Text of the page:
January 7, 2012 at 11:41 am |
  16. Hypatia

    One of my fave college courses was The Bible as Literature. It was so refreshing to read such familiar material with a new perspective. It's much better literature than history or morality.

    January 7, 2012 at 11:19 am |
    • John

      This is the truth. It's a multi-thousand year old book... before science, before any sort of awakening or civil rights or anything that makes us so much more successful and prolific today. It's the history of the recent human existence, and they believed some CRAZY stuff.

      January 7, 2012 at 1:43 pm |
  17. gerald

    [youtube=https://www.youtube.com/watch?v=O6A11fqBFrU&w=640&h=360]

    January 7, 2012 at 11:16 am |
  18. TC

    The author does have somewhat of a point from certain aspects but the Bible is not changing and evolutionary – people are and it is found in the animalistic behavior of the ancient peoples described in the Bible. God's message is clear throughout the Bible and He works in the current existing human condition of our free will. In some ways humans are better today than those of the OLd Testament but in many ways we are just as bad if not worse.

    January 7, 2012 at 10:36 am |
  19. Richie

    It really is amazing how so many people read this article, disagreed, and shoved their own beliefs back into their ears, despite the reality that the bible is, only at an absurd stretch, "historically accurate." I mean, look, the books of the bible were compiled over hundreds of years in a mostly illiterate part of the world among animal herders, roughly 1,900 years ago. Just how accurate can you bend that into being?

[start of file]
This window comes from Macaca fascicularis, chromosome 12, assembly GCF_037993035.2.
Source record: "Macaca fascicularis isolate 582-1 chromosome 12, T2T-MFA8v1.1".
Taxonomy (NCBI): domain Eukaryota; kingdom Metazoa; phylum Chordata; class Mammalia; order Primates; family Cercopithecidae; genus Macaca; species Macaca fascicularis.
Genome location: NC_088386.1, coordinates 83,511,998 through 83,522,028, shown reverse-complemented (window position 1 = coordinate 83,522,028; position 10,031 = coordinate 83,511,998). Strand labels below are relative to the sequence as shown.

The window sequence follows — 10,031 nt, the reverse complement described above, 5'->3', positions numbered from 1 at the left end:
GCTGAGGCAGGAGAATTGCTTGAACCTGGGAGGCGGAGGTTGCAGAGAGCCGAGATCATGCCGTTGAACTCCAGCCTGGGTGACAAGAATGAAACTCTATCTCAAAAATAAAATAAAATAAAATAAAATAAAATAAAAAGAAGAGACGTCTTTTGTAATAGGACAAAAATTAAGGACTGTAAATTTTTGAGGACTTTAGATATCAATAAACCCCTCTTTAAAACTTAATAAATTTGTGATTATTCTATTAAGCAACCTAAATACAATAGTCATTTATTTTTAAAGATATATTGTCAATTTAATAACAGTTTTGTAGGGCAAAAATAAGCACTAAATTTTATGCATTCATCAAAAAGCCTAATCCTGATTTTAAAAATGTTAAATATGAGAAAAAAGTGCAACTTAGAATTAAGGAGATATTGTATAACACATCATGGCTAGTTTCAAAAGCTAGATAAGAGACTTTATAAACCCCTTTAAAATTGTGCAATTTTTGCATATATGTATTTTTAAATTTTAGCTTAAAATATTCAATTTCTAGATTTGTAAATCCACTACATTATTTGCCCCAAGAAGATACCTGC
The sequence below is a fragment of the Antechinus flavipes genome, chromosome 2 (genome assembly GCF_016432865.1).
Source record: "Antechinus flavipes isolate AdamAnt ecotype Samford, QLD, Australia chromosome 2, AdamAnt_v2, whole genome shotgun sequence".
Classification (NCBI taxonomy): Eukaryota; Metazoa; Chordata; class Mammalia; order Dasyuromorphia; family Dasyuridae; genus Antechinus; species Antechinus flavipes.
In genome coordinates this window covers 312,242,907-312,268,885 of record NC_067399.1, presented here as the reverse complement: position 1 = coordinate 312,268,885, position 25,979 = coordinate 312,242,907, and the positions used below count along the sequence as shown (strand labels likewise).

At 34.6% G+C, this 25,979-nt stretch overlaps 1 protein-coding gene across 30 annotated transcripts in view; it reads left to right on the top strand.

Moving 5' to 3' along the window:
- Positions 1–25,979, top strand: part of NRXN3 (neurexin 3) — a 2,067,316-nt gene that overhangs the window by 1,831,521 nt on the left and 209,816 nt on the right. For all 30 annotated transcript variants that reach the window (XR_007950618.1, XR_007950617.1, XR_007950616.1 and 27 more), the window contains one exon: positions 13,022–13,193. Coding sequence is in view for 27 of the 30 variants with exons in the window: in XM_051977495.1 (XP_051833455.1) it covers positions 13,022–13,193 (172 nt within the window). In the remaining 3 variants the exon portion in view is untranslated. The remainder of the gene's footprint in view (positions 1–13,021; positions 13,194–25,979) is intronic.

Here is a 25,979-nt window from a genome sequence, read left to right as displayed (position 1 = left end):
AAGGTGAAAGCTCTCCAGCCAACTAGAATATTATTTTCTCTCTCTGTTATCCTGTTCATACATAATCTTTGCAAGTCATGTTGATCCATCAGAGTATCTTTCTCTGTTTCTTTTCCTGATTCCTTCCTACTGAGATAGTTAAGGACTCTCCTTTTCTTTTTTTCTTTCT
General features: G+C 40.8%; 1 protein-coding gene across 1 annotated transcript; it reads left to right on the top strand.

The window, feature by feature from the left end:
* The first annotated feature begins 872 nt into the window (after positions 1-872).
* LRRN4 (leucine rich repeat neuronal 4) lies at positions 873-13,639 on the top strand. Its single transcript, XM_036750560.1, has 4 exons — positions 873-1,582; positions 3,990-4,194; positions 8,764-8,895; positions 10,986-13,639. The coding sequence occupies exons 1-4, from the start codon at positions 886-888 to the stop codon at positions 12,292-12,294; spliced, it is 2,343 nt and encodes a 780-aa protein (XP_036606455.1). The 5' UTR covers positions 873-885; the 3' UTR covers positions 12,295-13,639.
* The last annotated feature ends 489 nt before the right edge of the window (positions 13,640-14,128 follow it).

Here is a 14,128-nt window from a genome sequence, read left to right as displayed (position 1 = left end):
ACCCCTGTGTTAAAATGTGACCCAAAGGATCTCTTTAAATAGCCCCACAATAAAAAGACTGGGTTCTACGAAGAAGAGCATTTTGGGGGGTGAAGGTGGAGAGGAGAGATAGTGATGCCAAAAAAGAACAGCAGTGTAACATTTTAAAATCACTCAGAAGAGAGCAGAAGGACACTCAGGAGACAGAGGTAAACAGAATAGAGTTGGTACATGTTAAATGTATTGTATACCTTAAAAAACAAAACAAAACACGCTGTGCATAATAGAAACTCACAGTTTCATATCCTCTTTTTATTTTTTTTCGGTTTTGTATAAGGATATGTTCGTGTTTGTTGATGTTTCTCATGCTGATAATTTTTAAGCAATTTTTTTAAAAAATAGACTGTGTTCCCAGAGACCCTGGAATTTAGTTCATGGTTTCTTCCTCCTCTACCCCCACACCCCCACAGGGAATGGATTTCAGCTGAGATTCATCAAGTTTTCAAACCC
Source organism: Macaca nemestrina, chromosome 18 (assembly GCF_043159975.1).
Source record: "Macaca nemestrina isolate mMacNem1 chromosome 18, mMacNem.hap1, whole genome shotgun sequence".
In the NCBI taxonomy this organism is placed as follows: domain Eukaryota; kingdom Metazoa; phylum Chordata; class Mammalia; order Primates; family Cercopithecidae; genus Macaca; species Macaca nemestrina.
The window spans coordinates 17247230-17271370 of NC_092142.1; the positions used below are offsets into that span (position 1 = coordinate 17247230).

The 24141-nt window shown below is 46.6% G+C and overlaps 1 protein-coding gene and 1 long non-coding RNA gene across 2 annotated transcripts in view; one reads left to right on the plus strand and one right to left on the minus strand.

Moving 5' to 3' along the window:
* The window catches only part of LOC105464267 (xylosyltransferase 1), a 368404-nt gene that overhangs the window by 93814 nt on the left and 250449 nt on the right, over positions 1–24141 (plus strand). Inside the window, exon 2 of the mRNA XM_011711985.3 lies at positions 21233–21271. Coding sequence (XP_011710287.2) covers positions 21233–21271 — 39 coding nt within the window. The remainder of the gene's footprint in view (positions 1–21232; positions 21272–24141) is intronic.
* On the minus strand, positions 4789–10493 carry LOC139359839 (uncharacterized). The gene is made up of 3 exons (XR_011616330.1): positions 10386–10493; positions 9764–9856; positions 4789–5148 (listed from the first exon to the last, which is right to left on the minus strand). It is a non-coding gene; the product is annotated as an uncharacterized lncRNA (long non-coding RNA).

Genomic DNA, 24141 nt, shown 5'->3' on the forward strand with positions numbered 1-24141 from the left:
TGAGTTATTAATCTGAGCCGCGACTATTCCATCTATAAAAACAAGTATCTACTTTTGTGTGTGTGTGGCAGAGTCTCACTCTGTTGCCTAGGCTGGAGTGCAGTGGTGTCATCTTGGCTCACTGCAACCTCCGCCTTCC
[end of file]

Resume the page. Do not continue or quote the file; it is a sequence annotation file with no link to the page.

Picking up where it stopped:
January 7, 2012 at 10:21 am |
  20. Miss Priss

    I have finally come to experience how fun it is to spell god in lower case! It feels like I'm insulting god, AND GETTING AWAY WITH IT!!! Which only underscores to me that since no body parts have fallen off, or I haven't been struck dead by lightening, .... or turned into a pillar of salt, that there can't possibly be a god. But coming to that conclusion kind of takes the fun out of being sacrilegious. Oh, well, I'll do it anyway.

    January 7, 2012 at 10:16 am |
    • fritz

      It is kinda fun, isn't it? Folks on my father's side spell god as G-D, and if a gentile-goyim like myself spelled out the judaic tetragrammotom, y.h.w.h. ...I'd be commiting a religious crime. My mother's people, native americans, the folks christians call 'indians' or 'injuns' just believed in the great spirit without spelling anything. Probably because they didn't write anything. :op. As for me, I'm not smart enough to know what god means but it's sure good to be able to spell it in lower case without fear of being struck down by lightning. Being free of these archaic religious scruples is a new kind of freedom.

      January 7, 2012 at 2:07 pm |
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The CNN Belief Blog covers the faith angles of the day's biggest stories, from breaking news to politics to entertainment, fostering a global conversation about the role of religion and belief in readers' lives. It's edited by CNN's Daniel Burke with contributions from Eric Marrapodi and CNN's worldwide news gathering team.